FAQ’s on Facial Pain
Facial Pain refers to an acute discomfort that occurs in only one area of the face. This area can be located in either one or both sides of an individual’s face or forehead, or be located along the jaw if related to a jaw complication. This ache can be dull and tender, occurring as a throbbing sensation, or it can also be severe and feel like a burning wound.
This disorder can also become a chronic problem for a patient, which is the usual occurrence in many people when the pain is not addressed properly. Pain that normally starts in the facial area may be as a result of an infection in the facial structure, an injury, or nerve malfunction.
The possible causes of facial pain
There are numerous possible causes of this kind of Pain. Many of these causes will produce an inflammatory response, leading to swelling and excess pressure on one or more sensitive areas of the face. One cause is an abscessed tooth which primarily refers to an incessant severe pain that occurs on one side of the face intensified by eating, chewing or touching.
Other causes of facial pain include:
- Sinusitis or sinus infection
- Temporomandibular joint dysfunction
- Trigeminal Neuralgia
- Migraine and cluster headache.
Facial pain Symptoms
The symptoms experienced by the patient will change based on the location and cause of the facial Pain. Some of the notable symptoms are pain in the ears and the surrounding areas, neck pain, headaches, popping noises especially when closing and opening the mouth, softness of the jaw, and pangs of pain when speaking, chewing, or swallowing among others.
The intensity of the symptoms varies from one individual to another and will change in levels depending on the cause of the pain. Some symptoms are easy to notice as they occur immediately while others take relatively longer to be noticed as they develop in severity over time.
It is possible that the root cause of pain can affect other areas of the body as well. For example, if pain is being caused by the compression of one or more cervical nerves, then it is possible for symptoms to appear elsewhere in addition to the facial pain. Namely, a numbness or weakness may be felt in the shoulders or arms. There may also be a loss of movement of the head. It is extremely important for those patients with symptoms in places other than to face to seek an accurate diagnosis immediately.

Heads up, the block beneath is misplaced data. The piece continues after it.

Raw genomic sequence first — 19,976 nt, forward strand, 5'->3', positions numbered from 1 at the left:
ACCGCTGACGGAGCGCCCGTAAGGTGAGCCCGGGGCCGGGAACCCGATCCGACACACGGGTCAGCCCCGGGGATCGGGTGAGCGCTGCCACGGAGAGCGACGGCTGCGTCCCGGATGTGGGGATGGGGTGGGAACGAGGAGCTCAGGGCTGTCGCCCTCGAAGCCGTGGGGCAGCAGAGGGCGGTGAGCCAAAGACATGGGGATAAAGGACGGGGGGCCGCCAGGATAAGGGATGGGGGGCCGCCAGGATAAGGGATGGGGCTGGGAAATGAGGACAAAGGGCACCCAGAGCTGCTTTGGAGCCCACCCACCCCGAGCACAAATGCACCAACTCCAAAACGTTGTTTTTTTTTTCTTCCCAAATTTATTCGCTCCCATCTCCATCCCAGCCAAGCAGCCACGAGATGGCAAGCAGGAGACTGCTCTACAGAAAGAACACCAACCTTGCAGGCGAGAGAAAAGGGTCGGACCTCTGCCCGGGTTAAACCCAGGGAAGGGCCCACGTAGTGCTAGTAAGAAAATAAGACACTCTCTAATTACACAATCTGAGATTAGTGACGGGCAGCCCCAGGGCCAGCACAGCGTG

Diagnosis of facial pain
It is advisable that you contact a Dallas pain doctor when you start to experience some of the above mentioned symptoms. During diagnosis, you will be asked several questions such as the recurrence of the pain, whether the pain is felt on one or both sides of the face, and the intensity of the pain, and to recount the events leading up to the pain among other questions. Other diagnostic examinations such as X-rays of the sinuses and dentals, tonometry, and other tests may be performed if warranted.
Treatment options of facial pain
The treatments available to a patient will depend on the source, location, intensity, and recurrence of the pain. Those patients who are having pain related directly to a physical occurrence, such as an injury, will normally be required to seek treatment for that injury in order to obtain relief.
Pain stemming from dental complications can be cured by having the necessary dental work performed. Medication is normally prescribed to the patient as well, with the common ones being painkillers for pain, anti-inflammatories to help reduce facial swelling, and antibiotics for those patients who have Pain caused by an infection.
Treatment options include:
- Pain Medications: NSAIDs, Tylenol, short term narcotics.
- Neurogenic medications – Lyrica or Neurontin may be able to mitigate pain.
- Anticonvulsant medications – carbamazepine (Tegretol, Carbatrol, others), Trileptal, Klonopin and Neurontin have been shown to be effective for trigeminal neuralgia.
- Injections – Sphenopalatine ganglion blocks may help with TMJ, RSD, Cluster Headaches and other conditions. Supraorbital and Supratrochlear block may help with certain types of facial pain.
- Radiofrequency procedures may help and possibly spinal cord stimulation.